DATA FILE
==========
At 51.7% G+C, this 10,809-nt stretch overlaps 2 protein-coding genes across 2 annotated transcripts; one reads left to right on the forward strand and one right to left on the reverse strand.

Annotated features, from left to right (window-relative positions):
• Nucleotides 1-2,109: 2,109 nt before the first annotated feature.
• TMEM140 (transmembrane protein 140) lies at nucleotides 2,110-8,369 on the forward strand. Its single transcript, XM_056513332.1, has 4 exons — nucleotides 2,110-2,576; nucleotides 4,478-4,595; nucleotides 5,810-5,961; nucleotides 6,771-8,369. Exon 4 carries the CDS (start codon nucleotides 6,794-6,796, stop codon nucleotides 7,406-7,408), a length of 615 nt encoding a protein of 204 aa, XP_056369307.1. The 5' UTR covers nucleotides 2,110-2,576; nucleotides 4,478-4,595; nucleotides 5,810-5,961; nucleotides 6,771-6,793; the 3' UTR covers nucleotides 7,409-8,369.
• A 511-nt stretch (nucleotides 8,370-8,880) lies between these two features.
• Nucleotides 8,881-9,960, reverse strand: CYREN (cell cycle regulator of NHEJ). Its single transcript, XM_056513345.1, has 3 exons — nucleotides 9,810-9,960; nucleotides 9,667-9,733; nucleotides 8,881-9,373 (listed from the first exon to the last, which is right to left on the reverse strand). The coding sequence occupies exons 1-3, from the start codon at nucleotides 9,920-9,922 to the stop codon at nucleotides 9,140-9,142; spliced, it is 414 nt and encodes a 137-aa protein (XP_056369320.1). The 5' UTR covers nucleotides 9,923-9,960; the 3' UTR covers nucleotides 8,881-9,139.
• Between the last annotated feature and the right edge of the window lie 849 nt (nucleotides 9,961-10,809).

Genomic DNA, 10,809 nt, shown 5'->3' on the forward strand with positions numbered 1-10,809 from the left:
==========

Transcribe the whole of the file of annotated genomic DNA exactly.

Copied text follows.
At 51.7% G+C, this 10,809-nt stretch overlaps 2 protein-coding genes across 2 annotated transcripts; one reads left to right on the forward strand and one right to left on the reverse strand.

Annotated features, from left to right (window-relative positions):
• Nucleotides 1-2,109: 2,109 nt before the first annotated feature.
• TMEM140 (transmembrane protein 140) lies at nucleotides 2,110-8,369 on the forward strand. Its single transcript, XM_056513332.1, has 4 exons — nucleotides 2,110-2,576; nucleotides 4,478-4,595; nucleotides 5,810-5,961; nucleotides 6,771-8,369. Exon 4 carries the CDS (start codon nucleotides 6,794-6,796, stop codon nucleotides 7,406-7,408), a length of 615 nt encoding a protein of 204 aa, XP_056369307.1. The 5' UTR covers nucleotides 2,110-2,576; nucleotides 4,478-4,595; nucleotides 5,810-5,961; nucleotides 6,771-6,793; the 3' UTR covers nucleotides 7,409-8,369.
• A 511-nt stretch (nucleotides 8,370-8,880) lies between these two features.
• Nucleotides 8,881-9,960, reverse strand: CYREN (cell cycle regulator of NHEJ). Its single transcript, XM_056513345.1, has 3 exons — nucleotides 9,810-9,960; nucleotides 9,667-9,733; nucleotides 8,881-9,373 (listed from the first exon to the last, which is right to left on the reverse strand). The coding sequence occupies exons 1-3, from the start codon at nucleotides 9,920-9,922 to the stop codon at nucleotides 9,140-9,142; spliced, it is 414 nt and encodes a 137-aa protein (XP_056369320.1). The 5' UTR covers nucleotides 9,923-9,960; the 3' UTR covers nucleotides 8,881-9,139.
• Between the last annotated feature and the right edge of the window lie 849 nt (nucleotides 9,961-10,809).

Genomic DNA, 10,809 nt, shown 5'->3' on the forward strand with positions numbered 1-10,809 from the left: